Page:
Recovering From a Stroke
Stroke is the leading cause of serious, long-term disability in the US—3.4 million women in the US are currently living with disabilities resulting from a stroke.1 A stroke is a major life-changing event. The first stage of recovery is in many ways a grieving process, as you and your loved ones mourn the health and functionality you have lost. Recovering from a stroke and learning how to deal with new physical and emotional challenges is a gradual healing and learning process that takes time, patience, and persistence. One of the most important factors in the success of your recovery is your outlook: a positive mental attitude is essential. By reading this helpful information, you will discover ways to improve your quality of life after a stroke.
Women who have a first stroke in their 60s survive on average for more than 7 years. Those who have a first stroke in their 70s survive for more than 6 years, and even when a stroke occurs in women older than 80, they survive for more than 3 years on average.1 Women tend to survive longer than men do after a first stroke, making the ability to adjust to life after a stroke especially important for women.
When you leave the hospital after a stroke you will have many fears and concerns, such as having another stroke, being placed in a nursing home, being unable to cope with your disabilities, or feeling that life is no longer worth living. You may also worry that loved ones will be burdened by the responsibility of caring for you, or that friends and family will abandon you because of your disabilities. It is important to discuss and work through these concerns with your doctors, other caregivers, and your family.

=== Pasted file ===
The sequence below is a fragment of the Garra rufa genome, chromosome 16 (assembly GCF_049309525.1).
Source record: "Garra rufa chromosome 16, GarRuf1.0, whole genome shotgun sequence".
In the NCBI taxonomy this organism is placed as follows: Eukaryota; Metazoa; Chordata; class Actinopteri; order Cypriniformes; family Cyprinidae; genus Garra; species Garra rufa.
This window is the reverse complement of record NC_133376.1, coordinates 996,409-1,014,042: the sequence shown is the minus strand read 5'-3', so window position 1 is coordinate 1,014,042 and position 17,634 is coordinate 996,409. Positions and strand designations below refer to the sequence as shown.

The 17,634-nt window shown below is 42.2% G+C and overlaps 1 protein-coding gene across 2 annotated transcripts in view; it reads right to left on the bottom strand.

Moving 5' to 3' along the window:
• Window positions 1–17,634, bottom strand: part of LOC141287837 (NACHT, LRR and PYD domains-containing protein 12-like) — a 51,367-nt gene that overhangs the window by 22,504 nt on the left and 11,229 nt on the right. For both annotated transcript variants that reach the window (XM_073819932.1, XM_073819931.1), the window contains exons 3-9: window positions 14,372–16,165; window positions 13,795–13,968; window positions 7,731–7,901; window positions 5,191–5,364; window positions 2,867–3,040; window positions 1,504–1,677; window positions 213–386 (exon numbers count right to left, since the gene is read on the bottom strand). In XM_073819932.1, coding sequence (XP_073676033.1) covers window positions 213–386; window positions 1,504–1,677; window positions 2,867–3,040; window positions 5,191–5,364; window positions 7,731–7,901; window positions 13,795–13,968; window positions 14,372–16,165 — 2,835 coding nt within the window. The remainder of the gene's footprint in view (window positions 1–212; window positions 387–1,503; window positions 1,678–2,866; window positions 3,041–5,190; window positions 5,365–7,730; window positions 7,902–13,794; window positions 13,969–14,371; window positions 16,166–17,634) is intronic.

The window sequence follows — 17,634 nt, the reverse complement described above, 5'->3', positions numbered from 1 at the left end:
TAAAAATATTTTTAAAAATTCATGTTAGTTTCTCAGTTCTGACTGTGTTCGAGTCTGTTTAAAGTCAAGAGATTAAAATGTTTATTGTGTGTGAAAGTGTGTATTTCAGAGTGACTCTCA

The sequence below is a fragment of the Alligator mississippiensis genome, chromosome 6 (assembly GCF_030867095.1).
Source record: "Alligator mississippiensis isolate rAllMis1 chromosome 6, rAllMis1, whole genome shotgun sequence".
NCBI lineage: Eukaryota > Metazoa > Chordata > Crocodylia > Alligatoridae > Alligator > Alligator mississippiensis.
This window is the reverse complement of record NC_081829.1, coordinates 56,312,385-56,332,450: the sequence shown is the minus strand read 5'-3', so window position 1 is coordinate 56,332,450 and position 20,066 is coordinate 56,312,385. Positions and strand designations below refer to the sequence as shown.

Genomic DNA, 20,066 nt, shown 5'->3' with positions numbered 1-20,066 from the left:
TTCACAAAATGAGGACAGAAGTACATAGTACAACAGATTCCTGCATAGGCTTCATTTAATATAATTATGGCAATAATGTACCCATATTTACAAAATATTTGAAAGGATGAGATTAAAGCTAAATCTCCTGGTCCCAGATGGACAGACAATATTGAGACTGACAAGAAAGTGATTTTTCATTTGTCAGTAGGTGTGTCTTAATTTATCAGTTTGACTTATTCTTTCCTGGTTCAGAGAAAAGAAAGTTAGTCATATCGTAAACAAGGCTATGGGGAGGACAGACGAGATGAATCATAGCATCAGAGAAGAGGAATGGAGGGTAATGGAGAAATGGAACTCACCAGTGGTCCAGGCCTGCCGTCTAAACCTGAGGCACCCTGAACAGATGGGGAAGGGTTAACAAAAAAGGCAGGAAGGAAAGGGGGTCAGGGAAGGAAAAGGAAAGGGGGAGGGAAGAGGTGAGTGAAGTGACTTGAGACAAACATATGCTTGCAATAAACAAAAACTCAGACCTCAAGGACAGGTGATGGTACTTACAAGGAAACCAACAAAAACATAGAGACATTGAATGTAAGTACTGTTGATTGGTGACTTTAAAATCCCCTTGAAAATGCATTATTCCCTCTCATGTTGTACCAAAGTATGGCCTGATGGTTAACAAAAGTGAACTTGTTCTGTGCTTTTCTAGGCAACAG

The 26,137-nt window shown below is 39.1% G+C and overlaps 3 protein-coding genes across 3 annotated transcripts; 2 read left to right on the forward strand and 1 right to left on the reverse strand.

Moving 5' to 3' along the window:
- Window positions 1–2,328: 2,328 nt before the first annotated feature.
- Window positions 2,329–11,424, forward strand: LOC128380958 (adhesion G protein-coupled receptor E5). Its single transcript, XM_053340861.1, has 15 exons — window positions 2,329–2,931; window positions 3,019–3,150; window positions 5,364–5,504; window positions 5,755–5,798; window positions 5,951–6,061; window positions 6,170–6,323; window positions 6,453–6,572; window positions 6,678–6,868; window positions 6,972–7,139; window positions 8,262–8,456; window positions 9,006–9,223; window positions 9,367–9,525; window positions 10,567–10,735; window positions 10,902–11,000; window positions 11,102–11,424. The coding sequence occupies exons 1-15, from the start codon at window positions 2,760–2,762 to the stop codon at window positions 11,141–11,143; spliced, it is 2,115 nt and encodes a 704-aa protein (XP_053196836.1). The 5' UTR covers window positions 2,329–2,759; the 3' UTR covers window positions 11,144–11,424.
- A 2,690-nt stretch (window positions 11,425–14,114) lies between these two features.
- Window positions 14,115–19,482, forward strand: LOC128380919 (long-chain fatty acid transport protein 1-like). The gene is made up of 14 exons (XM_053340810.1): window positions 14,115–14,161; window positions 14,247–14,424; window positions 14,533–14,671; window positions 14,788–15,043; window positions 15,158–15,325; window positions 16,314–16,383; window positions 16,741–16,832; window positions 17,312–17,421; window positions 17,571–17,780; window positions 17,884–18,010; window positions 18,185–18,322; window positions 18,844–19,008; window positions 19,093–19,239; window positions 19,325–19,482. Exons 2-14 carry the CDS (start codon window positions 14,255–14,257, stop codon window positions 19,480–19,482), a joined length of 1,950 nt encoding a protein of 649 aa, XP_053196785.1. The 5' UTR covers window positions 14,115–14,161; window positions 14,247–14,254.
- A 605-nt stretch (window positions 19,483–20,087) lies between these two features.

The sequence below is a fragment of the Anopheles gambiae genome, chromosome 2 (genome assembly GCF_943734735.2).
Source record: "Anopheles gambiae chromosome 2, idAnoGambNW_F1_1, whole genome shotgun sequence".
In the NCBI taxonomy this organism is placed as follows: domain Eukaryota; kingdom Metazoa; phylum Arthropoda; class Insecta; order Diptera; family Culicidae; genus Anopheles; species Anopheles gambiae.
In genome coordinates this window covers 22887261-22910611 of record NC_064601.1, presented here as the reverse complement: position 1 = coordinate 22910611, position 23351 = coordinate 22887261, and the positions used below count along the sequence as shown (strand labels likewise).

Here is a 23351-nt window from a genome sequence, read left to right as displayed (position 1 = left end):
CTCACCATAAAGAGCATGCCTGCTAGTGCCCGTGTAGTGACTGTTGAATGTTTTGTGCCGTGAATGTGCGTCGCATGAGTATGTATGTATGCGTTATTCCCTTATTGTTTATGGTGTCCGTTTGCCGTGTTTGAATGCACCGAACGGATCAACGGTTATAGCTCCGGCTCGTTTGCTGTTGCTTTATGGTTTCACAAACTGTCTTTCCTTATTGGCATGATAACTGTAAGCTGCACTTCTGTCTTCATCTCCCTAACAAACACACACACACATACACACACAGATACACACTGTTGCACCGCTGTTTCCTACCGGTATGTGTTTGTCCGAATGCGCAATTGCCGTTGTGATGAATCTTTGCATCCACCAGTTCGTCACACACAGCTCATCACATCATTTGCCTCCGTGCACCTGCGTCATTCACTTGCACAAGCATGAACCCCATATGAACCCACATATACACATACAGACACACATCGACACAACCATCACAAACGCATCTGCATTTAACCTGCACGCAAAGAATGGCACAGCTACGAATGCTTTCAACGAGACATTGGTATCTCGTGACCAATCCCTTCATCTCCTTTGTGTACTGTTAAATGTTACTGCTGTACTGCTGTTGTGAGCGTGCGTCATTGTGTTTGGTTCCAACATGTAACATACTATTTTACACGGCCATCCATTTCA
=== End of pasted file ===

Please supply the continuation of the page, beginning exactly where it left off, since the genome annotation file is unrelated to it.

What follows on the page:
In this section, we will discuss how to understand and care for your emotions and those of your family and friends. You will find answers to some basic questions you may have about recovering from a stroke. You will also find information on some of the common physical, mental, and emotional challenges faced by stroke survivors, and how you can make a plan for your recovery from stroke. Many people suffer a stroke each year and learn how to face and overcome these difficulties—with determination, a positive attitude, and the help of your family and friends, you will too.
How long does the recovery process take?
Your stroke recovery begins at the hospital as soon as you are medically stable, often within a day of having the stroke. On average, stroke survivors stay in the hospital for about 5 days.2 Most stroke patients benefit from further ongoing rehabilitation after they are released from the hospital.
Much of the progress in your stroke recovery will occur in the first few months, but there is no time limit to continued improvement, and research shows that improvements can continue years after a stroke. Recovering from a stroke and adjusting to life after a stroke is a lifelong process.
See our article on stroke rehabilitation for information about the different therapies that can help you achieve your maximum potential.